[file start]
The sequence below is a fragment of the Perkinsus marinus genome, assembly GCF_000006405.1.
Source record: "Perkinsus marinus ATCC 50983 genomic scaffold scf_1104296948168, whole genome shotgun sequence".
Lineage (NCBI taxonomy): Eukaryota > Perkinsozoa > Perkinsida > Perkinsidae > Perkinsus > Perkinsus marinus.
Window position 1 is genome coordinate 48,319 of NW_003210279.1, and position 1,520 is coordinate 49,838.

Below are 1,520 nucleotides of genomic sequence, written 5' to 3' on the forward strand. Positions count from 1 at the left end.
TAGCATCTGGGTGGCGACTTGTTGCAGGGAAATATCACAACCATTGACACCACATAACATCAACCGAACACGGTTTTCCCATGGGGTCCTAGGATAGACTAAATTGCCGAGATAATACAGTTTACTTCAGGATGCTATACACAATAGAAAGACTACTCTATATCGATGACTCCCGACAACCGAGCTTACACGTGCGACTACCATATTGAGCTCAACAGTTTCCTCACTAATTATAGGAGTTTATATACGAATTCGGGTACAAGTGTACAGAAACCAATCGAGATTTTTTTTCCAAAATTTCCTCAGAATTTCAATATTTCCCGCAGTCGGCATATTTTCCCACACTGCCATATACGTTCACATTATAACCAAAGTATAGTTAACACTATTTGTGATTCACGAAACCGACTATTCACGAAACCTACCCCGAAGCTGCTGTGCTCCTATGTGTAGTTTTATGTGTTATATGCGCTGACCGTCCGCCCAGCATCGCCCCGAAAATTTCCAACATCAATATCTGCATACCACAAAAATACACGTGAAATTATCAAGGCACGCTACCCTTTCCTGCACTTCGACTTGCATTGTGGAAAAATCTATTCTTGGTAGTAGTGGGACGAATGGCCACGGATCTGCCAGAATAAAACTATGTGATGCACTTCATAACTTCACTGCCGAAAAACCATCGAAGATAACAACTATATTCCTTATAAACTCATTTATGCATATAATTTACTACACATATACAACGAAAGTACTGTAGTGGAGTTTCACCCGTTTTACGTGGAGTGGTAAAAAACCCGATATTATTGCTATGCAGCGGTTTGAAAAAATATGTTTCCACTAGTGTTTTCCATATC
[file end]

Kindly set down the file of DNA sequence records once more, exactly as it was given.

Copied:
The sequence below is a fragment of the Perkinsus marinus genome, assembly GCF_000006405.1.
Source record: "Perkinsus marinus ATCC 50983 genomic scaffold scf_1104296948168, whole genome shotgun sequence".
Lineage (NCBI taxonomy): Eukaryota > Perkinsozoa > Perkinsida > Perkinsidae > Perkinsus > Perkinsus marinus.
Window position 1 is genome coordinate 48,319 of NW_003210279.1, and position 1,520 is coordinate 49,838.

Below are 1,520 nucleotides of genomic sequence, written 5' to 3' on the forward strand. Positions count from 1 at the left end.
TAGCATCTGGGTGGCGACTTGTTGCAGGGAAATATCACAACCATTGACACCACATAACATCAACCGAACACGGTTTTCCCATGGGGTCCTAGGATAGACTAAATTGCCGAGATAATACAGTTTACTTCAGGATGCTATACACAATAGAAAGACTACTCTATATCGATGACTCCCGACAACCGAGCTTACACGTGCGACTACCATATTGAGCTCAACAGTTTCCTCACTAATTATAGGAGTTTATATACGAATTCGGGTACAAGTGTACAGAAACCAATCGAGATTTTTTTTCCAAAATTTCCTCAGAATTTCAATATTTCCCGCAGTCGGCATATTTTCCCACACTGCCATATACGTTCACATTATAACCAAAGTATAGTTAACACTATTTGTGATTCACGAAACCGACTATTCACGAAACCTACCCCGAAGCTGCTGTGCTCCTATGTGTAGTTTTATGTGTTATATGCGCTGACCGTCCGCCCAGCATCGCCCCGAAAATTTCCAACATCAATATCTGCATACCACAAAAATACACGTGAAATTATCAAGGCACGCTACCCTTTCCTGCACTTCGACTTGCATTGTGGAAAAATCTATTCTTGGTAGTAGTGGGACGAATGGCCACGGATCTGCCAGAATAAAACTATGTGATGCACTTCATAACTTCACTGCCGAAAAACCATCGAAGATAACAACTATATTCCTTATAAACTCATTTATGCATATAATTTACTACACATATACAACGAAAGTACTGTAGTGGAGTTTCACCCGTTTTACGTGGAGTGGTAAAAAACCCGATATTATTGCTATGCAGCGGTTTGAAAAAATATGTTTCCACTAGTGTTTTCCATATC